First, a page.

Emily Blunt has a new interview in The Sunday Times to promote A Quiet Place: Part II. Unfortunately the interview is behind a paywall. But the big takeaway is that Emily and her husband, John Kransinski, are apparently keeping their fame a secret from their daughters, Hazel, seven and Violet, four. Recently, Hazel came home from school and asked her parents if they were famous. Emily and John were caught off guard because they’ve, “never said that word in the house.”
During a recent interview with The Sunday Times, Blunt explained why she wants their kids to remain “oblivious” to her and Krasinski’s fame.
“If they can remain oblivious for the longest time I’d be thrilled,” she said. “They don’t even want to see what I do. They don’t even like it when I put on make-up.”
“They don’t like any of it!” Blunt continued. “They just want me to be their mommy.”
Blunt explained that her oldest daughter, Hazel, recently became aware of her stardom when one of the kids at her school told Hazel about it.
“It’s a strange thing to navigate, you know,” Blunt said. “[She] came home the other day and we were in the kitchen and she goes, ‘Are you famous?’”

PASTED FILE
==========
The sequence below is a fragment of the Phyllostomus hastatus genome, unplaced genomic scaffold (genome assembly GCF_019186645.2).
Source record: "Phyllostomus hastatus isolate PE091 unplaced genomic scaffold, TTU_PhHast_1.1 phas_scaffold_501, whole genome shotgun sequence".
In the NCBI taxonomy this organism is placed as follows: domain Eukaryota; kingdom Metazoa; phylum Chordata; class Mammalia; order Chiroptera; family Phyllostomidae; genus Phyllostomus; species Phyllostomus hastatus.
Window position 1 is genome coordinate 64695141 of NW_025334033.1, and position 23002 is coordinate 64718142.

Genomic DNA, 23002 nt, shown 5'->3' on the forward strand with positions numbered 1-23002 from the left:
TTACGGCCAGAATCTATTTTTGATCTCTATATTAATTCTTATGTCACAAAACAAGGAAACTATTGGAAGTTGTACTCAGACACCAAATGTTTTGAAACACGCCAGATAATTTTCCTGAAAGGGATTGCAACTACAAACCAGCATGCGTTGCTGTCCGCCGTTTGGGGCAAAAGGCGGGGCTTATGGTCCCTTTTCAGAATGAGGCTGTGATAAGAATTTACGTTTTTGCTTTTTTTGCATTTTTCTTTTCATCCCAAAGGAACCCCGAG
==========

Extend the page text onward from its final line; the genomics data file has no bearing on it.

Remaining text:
“And I’d never heard her… we’ve never said that word in our house,” she added. “We don’t talk about it.”
“Someone at school had clearly said it. I was like, ‘Um … not really, I don’t think I am,” Blunt continued. “Did someone say that to you, Haze?’ She said, ‘Yeah,’ but then she wouldn’t divulge much more, you know, but it’s weird. It’s weird.”
Blunt noted that she doesn’t want her daughters to know about her or Krasinski’s fame because she doesn’t want them to “feel any more important or special or [feel like] there’s a glare on them any more than other kids.”
Not being famous myself, I have to infer much here. I guess I can understand not wanting to talk at home about being famous. So if the Krasinski-Blunt home is a fame-free space for the family to act like normal folk, it makes sense why Emily and John want to avoid the topic. I also understand their justification about wanting the kids to avoid “the glare,” be it negative or one that makes the girls feel superior. But they should probably prepare themselves. I’m surprised it hasn’t come up before now, what with Jack Ryan and Mary Poppins sitting at the dinner table. I get dressing up as characters and being famous are different concepts, but the connection will be drawn pretty quickly at Hazel’s age. I have no idea how I would answer that question if I was famous, but I don’t think I would be flabbergasted by it.
I like Emily a lot, as you know. I’m sure most of this interview is her English humor and self-deprecation coming out. But the interviewer asked Emily if she wanted her daughters to become actors and she said, “God no — no! Please God keep them off the stage.” I never know how to react when actors respond this way. Do they hate their jobs that much? Are their kids too good for the profession? Have they been chewed up and spat out by the industry enough to want their child to avoid it at all costs? Surely that isn’t the promo they’re going for.
Photo credit: Avalon Red and Backgrid